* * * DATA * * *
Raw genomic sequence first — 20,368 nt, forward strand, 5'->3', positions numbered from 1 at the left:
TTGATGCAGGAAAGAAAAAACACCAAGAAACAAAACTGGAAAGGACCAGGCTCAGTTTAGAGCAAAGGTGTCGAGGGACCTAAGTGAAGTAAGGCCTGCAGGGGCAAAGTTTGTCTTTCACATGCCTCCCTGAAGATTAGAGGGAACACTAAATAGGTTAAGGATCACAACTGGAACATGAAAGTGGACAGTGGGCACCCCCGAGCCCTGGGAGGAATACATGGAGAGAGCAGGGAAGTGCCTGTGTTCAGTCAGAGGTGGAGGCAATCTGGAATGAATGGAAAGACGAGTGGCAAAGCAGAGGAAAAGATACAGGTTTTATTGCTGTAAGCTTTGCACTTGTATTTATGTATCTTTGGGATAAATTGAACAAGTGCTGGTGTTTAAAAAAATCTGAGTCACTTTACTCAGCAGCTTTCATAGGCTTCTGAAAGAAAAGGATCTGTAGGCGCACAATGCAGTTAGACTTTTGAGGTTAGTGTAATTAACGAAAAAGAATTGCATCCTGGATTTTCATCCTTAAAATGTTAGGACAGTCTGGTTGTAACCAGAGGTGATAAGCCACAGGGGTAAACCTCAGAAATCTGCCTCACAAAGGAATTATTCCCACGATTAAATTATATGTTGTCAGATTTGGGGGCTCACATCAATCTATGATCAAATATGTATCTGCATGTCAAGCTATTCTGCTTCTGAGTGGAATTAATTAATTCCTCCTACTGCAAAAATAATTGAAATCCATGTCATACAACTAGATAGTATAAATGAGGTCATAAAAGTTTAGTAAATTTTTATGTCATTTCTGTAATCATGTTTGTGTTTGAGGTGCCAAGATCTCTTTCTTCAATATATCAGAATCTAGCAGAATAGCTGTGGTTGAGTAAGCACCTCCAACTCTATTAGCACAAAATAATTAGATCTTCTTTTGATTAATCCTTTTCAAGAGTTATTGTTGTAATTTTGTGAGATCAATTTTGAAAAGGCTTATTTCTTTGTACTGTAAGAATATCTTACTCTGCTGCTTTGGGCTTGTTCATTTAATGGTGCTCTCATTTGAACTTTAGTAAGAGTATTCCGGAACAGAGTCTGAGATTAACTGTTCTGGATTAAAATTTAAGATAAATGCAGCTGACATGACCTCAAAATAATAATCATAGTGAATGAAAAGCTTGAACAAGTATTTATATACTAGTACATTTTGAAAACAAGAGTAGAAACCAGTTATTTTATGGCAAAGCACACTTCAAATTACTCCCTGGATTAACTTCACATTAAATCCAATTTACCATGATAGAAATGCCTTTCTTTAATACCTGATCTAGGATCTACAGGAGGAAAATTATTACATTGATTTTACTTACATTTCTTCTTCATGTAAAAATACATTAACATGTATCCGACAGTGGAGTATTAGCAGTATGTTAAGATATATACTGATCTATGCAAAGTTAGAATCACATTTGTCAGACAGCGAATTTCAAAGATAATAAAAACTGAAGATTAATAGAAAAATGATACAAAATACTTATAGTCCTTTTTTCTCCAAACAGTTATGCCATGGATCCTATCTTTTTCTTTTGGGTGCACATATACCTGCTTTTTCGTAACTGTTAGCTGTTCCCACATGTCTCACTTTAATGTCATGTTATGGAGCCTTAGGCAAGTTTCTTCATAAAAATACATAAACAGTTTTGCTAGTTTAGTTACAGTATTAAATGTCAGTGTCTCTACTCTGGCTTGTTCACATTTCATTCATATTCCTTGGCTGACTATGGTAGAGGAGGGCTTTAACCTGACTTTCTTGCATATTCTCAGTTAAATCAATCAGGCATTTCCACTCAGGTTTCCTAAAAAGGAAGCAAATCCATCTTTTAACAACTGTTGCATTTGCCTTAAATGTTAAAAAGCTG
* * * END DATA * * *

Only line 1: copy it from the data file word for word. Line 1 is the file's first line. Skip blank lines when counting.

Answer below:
Raw genomic sequence first — 20,368 nt, forward strand, 5'->3', positions numbered from 1 at the left: